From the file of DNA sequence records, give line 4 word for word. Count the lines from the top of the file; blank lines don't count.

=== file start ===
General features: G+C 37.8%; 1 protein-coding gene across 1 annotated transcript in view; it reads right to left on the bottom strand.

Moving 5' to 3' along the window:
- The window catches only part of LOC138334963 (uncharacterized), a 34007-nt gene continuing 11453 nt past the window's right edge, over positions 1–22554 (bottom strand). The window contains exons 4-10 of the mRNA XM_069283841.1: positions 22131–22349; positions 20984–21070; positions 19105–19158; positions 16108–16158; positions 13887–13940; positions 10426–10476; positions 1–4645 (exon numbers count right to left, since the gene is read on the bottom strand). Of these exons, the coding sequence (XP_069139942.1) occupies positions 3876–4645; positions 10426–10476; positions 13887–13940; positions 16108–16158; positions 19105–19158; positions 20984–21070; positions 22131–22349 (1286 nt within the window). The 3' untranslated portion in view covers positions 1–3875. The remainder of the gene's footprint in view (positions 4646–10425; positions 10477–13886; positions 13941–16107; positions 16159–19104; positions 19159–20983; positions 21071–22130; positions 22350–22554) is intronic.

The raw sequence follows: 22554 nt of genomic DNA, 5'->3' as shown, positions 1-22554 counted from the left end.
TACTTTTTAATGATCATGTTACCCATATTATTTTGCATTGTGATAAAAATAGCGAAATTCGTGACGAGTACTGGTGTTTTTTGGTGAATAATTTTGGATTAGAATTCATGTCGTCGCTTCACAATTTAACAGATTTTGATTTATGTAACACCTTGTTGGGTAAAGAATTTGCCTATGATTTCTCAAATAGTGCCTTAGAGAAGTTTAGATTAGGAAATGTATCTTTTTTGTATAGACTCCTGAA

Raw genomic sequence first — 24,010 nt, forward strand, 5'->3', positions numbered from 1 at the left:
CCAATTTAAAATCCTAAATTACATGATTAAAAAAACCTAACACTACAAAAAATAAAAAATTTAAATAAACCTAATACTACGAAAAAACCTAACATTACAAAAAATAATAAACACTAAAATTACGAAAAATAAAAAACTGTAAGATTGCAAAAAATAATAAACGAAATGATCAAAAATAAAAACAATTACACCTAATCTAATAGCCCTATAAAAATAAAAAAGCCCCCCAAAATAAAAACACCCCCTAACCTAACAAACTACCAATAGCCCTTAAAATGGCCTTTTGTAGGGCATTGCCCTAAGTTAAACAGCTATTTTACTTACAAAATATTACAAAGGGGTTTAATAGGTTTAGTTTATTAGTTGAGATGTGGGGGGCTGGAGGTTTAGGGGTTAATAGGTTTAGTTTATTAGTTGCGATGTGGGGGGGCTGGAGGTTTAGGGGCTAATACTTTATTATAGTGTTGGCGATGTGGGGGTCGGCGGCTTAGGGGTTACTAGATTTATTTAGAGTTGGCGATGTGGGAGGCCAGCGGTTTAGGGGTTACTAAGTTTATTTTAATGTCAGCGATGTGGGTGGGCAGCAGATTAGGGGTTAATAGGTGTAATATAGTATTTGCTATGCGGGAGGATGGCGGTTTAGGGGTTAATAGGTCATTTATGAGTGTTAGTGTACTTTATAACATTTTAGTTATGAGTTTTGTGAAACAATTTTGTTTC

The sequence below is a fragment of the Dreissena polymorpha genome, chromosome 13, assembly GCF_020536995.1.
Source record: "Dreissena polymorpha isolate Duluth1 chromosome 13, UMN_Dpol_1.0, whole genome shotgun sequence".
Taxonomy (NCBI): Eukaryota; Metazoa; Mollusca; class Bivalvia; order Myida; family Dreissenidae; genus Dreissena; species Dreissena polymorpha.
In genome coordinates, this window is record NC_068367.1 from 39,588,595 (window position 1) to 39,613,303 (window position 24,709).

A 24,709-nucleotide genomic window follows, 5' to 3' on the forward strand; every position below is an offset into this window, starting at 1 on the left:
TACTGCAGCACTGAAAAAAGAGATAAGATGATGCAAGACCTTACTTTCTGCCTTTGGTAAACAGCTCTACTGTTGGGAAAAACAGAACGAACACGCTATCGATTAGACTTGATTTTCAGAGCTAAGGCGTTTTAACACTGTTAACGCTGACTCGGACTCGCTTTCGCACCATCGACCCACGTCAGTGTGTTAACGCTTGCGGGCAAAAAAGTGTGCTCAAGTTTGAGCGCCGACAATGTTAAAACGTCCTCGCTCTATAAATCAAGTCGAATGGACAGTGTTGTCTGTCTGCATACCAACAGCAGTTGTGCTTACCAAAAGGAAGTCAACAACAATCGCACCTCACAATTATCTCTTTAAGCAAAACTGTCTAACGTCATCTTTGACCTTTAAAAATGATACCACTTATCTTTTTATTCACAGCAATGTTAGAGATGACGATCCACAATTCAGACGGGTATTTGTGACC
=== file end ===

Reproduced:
The raw sequence follows: 22554 nt of genomic DNA, 5'->3' as shown, positions 1-22554 counted from the left end.